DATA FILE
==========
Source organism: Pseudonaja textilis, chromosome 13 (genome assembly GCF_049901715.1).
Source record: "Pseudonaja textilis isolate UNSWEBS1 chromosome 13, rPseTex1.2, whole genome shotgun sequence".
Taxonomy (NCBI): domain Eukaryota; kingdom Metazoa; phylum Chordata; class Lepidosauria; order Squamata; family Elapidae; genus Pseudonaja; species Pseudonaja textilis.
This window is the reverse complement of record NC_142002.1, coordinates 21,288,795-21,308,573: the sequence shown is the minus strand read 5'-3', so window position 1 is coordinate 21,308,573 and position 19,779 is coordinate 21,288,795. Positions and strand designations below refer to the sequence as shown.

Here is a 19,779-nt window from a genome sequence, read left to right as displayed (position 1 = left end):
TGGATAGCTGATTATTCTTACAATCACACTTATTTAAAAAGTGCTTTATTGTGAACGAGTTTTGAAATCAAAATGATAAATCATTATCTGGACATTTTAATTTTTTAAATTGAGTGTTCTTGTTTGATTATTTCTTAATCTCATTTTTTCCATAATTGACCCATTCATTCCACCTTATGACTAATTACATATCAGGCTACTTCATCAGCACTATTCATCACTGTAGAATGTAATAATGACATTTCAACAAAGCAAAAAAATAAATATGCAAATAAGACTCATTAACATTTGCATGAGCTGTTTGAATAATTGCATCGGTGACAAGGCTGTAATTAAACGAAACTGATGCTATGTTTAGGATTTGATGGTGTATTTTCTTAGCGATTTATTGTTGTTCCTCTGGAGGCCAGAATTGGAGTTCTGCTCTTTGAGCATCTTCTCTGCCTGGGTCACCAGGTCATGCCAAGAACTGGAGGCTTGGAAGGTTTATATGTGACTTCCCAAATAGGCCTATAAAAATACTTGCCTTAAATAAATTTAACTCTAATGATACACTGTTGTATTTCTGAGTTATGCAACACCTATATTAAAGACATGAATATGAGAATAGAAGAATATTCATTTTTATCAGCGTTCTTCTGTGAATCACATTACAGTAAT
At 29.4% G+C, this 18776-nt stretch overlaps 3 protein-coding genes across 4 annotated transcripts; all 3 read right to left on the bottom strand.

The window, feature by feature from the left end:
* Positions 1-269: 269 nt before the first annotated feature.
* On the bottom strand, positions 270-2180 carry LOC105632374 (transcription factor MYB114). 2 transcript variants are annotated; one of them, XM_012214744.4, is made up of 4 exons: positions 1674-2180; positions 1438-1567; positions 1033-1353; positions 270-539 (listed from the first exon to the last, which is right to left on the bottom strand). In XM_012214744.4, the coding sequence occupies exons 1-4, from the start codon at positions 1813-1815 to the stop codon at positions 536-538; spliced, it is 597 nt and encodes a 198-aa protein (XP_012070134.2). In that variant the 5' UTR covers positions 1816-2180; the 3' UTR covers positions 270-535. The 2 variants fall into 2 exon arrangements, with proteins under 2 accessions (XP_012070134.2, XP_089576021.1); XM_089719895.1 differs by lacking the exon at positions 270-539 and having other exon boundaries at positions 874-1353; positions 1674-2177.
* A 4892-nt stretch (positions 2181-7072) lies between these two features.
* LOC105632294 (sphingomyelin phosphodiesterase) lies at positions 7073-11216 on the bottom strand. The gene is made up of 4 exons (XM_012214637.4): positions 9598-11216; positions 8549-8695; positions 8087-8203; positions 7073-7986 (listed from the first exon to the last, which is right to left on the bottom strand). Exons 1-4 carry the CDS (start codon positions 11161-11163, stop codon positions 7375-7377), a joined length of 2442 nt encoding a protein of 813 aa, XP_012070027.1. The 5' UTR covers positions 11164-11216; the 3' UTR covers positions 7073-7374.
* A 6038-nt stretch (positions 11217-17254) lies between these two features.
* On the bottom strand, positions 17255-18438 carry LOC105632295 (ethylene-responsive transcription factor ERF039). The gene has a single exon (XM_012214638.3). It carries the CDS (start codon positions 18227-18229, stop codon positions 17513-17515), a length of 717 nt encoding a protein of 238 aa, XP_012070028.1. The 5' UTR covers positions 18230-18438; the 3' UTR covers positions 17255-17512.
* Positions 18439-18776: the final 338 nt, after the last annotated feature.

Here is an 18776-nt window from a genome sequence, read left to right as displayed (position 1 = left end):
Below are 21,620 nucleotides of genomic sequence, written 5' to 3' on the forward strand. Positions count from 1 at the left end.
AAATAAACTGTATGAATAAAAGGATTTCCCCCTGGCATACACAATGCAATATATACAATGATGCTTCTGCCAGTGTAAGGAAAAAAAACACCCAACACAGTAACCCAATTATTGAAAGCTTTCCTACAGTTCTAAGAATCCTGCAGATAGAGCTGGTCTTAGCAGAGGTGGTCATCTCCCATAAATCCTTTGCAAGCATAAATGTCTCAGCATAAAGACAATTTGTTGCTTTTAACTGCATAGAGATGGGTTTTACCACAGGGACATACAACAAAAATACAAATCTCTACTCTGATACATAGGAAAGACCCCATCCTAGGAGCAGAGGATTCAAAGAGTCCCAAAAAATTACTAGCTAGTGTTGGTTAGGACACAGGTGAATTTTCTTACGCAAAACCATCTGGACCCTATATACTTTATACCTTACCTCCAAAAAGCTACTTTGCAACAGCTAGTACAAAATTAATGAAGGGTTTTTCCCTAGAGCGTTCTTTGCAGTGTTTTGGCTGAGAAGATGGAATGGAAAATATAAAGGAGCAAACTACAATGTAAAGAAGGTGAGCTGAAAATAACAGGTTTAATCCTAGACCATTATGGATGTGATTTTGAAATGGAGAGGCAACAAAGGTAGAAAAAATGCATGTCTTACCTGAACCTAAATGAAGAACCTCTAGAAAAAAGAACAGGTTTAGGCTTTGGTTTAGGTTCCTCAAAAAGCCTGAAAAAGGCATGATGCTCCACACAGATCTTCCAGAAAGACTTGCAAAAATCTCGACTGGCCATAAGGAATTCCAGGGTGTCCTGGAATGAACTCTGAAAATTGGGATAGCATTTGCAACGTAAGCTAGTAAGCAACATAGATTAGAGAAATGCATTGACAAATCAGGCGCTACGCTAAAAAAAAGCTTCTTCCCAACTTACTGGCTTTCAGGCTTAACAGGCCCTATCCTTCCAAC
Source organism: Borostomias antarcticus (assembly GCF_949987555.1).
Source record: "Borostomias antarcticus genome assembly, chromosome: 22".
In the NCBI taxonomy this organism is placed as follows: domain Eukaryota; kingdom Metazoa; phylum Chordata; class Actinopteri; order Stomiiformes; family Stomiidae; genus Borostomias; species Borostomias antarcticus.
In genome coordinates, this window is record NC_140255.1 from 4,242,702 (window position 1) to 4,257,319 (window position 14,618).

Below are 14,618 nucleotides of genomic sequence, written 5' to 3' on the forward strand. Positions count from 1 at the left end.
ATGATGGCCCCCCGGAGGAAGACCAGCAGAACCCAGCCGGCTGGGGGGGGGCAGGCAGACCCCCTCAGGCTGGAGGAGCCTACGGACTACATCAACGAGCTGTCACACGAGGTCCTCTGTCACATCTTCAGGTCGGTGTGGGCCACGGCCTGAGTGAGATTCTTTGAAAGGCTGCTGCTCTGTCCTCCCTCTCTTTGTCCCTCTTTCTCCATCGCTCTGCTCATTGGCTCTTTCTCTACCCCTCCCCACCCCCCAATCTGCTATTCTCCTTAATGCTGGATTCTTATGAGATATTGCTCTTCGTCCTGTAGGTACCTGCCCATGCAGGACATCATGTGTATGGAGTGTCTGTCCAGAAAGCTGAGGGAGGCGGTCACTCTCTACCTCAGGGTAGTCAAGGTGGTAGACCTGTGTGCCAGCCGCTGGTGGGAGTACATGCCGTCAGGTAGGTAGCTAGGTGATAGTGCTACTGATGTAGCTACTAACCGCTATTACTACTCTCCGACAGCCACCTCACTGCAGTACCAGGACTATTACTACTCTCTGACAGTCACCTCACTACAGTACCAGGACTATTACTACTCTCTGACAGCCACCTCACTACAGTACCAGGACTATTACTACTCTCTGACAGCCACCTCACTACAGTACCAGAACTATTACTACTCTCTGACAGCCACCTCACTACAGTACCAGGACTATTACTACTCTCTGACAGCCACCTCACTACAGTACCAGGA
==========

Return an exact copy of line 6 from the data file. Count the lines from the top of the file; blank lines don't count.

TGGATAGCTGATTATTCTTACAATCACACTTATTTAAAAAGTGCTTTATTGTGAACGAGTTTTGAAATCAAAATGATAAATCATTATCTGGACATTTTAATTTTTTAAATTGAGTGTTCTTGTTTGATTATTTCTTAATCTCATTTTTTCCATAATTGACCCATTCATTCCACCTTATGACTAATTACATATCAGGCTACTTCATCAGCACTATTCATCACTGTAGAATGTAATAATGACATTTCAACAAAGCAAAAAAATAAATATGCAAATAAGACTCATTAACATTTGCATGAGCTGTTTGAATAATTGCATCGGTGACAAGGCTGTAATTAAACGAAACTGATGCTATGTTTAGGATTTGATGGTGTATTTTCTTAGCGATTTATTGTTGTTCCTCTGGAGGCCAGAATTGGAGTTCTGCTCTTTGAGCATCTTCTCTGCCTGGGTCACCAGGTCATGCCAAGAACTGGAGGCTTGGAAGGTTTATATGTGACTTCCCAAATAGGCCTATAAAAATACTTGCCTTAAATAAATTTAACTCTAATGATACACTGTTGTATTTCTGAGTTATGCAACACCTATATTAAAGACATGAATATGAGAATAGAAGAATATTCATTTTTATCAGCGTTCTTCTGTGAATCACATTACAGTAAT